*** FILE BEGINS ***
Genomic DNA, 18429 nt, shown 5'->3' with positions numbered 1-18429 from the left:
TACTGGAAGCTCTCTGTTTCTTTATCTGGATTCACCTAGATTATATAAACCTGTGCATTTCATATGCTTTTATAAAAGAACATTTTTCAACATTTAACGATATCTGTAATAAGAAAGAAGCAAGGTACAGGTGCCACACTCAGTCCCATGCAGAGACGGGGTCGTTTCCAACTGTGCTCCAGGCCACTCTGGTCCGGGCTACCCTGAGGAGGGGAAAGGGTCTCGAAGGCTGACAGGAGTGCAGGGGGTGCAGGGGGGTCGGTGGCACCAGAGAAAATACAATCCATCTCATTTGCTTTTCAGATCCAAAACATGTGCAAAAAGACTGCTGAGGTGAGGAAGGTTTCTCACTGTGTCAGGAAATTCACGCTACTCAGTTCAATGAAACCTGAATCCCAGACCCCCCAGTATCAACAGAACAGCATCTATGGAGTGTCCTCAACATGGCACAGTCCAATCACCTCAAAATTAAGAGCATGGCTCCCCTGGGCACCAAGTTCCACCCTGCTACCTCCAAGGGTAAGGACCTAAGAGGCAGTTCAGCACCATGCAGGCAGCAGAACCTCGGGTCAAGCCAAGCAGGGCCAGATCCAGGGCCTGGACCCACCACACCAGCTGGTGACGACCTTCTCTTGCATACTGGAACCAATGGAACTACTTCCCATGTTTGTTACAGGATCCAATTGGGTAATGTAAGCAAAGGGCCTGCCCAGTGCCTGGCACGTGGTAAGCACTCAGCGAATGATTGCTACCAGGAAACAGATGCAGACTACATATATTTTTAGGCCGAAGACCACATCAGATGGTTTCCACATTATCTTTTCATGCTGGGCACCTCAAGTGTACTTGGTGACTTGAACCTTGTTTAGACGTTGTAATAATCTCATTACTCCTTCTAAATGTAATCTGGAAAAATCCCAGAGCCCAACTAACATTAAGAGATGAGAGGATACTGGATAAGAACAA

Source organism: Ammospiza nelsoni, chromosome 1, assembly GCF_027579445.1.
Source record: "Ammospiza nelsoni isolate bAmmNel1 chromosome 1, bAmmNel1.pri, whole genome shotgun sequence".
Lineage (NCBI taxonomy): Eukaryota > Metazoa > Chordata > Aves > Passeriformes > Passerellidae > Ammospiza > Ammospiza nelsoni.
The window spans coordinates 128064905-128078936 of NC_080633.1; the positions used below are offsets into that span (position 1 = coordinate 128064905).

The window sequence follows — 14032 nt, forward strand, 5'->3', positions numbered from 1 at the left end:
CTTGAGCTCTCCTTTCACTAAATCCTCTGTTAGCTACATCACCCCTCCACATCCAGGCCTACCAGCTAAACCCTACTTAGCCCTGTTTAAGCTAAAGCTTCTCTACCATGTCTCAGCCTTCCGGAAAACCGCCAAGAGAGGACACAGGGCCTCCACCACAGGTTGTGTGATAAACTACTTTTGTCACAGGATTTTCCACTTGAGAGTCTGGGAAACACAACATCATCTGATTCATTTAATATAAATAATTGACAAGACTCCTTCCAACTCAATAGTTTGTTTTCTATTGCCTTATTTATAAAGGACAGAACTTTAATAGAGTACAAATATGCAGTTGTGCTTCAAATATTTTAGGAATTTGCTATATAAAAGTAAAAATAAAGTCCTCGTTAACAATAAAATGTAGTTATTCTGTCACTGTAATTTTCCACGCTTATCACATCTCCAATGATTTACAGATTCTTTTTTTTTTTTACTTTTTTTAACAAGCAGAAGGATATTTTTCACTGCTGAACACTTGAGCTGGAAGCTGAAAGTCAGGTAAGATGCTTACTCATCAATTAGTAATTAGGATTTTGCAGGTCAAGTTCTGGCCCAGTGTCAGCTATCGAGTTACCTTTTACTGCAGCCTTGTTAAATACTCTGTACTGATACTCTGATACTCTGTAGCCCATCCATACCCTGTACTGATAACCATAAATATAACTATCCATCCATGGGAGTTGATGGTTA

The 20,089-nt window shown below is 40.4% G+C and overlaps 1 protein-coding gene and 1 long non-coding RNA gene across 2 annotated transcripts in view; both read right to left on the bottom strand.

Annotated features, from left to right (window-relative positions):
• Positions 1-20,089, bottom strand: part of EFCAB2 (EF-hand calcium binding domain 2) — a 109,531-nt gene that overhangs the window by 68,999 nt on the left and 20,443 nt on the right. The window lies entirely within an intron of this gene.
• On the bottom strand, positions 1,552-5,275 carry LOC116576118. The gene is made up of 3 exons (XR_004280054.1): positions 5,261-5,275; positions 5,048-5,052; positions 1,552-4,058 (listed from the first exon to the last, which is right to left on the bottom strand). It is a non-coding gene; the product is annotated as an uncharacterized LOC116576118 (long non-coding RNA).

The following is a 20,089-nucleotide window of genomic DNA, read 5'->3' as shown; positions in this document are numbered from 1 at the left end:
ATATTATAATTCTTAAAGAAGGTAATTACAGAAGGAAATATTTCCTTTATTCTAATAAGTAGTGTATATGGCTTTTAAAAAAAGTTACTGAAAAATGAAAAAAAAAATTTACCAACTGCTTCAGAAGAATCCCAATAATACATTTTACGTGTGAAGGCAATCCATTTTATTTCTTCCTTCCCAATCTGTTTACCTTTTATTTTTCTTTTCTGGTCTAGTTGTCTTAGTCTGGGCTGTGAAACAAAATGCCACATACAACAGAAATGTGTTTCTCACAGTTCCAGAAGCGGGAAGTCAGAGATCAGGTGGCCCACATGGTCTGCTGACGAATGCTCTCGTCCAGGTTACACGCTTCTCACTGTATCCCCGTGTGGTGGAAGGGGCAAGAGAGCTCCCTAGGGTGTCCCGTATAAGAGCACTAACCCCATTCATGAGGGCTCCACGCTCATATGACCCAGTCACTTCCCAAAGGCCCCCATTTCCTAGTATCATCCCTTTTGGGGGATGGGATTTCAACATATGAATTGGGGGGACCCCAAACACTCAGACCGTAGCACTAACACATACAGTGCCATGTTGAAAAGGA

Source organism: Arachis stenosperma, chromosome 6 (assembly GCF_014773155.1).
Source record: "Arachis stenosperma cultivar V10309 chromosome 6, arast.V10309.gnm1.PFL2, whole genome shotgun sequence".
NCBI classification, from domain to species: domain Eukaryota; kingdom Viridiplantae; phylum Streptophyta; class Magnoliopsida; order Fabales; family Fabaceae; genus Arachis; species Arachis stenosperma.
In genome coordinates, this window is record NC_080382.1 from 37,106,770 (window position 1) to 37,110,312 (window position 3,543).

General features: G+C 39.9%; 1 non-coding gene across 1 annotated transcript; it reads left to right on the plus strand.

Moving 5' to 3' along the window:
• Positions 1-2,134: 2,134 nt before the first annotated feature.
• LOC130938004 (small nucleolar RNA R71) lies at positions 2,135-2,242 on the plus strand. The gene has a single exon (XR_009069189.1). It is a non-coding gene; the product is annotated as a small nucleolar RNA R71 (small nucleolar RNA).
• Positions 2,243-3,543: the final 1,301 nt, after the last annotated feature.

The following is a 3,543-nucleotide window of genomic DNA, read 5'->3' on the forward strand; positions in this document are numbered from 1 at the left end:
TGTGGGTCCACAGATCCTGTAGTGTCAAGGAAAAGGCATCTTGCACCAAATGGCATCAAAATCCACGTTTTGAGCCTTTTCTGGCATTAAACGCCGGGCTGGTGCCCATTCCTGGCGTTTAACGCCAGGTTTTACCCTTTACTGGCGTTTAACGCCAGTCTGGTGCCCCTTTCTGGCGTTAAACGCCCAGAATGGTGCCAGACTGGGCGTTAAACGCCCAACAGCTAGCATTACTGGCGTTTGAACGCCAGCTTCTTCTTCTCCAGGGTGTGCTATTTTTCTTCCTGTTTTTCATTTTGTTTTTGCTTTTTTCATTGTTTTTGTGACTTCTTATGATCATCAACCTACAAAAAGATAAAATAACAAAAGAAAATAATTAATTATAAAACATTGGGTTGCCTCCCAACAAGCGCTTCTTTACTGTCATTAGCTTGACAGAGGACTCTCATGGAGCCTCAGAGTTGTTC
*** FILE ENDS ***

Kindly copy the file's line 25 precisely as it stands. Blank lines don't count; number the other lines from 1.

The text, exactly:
TGTGGGTCCACAGATCCTGTAGTGTCAAGGAAAAGGCATCTTGCACCAAATGGCATCAAAATCCACGTTTTGAGCCTTTTCTGGCATTAAACGCCGGGCTGGTGCCCATTCCTGGCGTTTAACGCCAGGTTTTACCCTTTACTGGCGTTTAACGCCAGTCTGGTGCCCCTTTCTGGCGTTAAACGCCCAGAATGGTGCCAGACTGGGCGTTAAACGCCCAACAGCTAGCATTACTGGCGTTTGAACGCCAGCTTCTTCTTCTCCAGGGTGTGCTATTTTTCTTCCTGTTTTTCATTTTGTTTTTGCTTTTTTCATTGTTTTTGTGACTTCTTATGATCATCAACCTACAAAAAGATAAAATAACAAAAGAAAATAATTAATTATAAAACATTGGGTTGCCTCCCAACAAGCGCTTCTTTACTGTCATTAGCTTGACAGAGGACTCTCATGGAGCCTCAGAGTTGTTC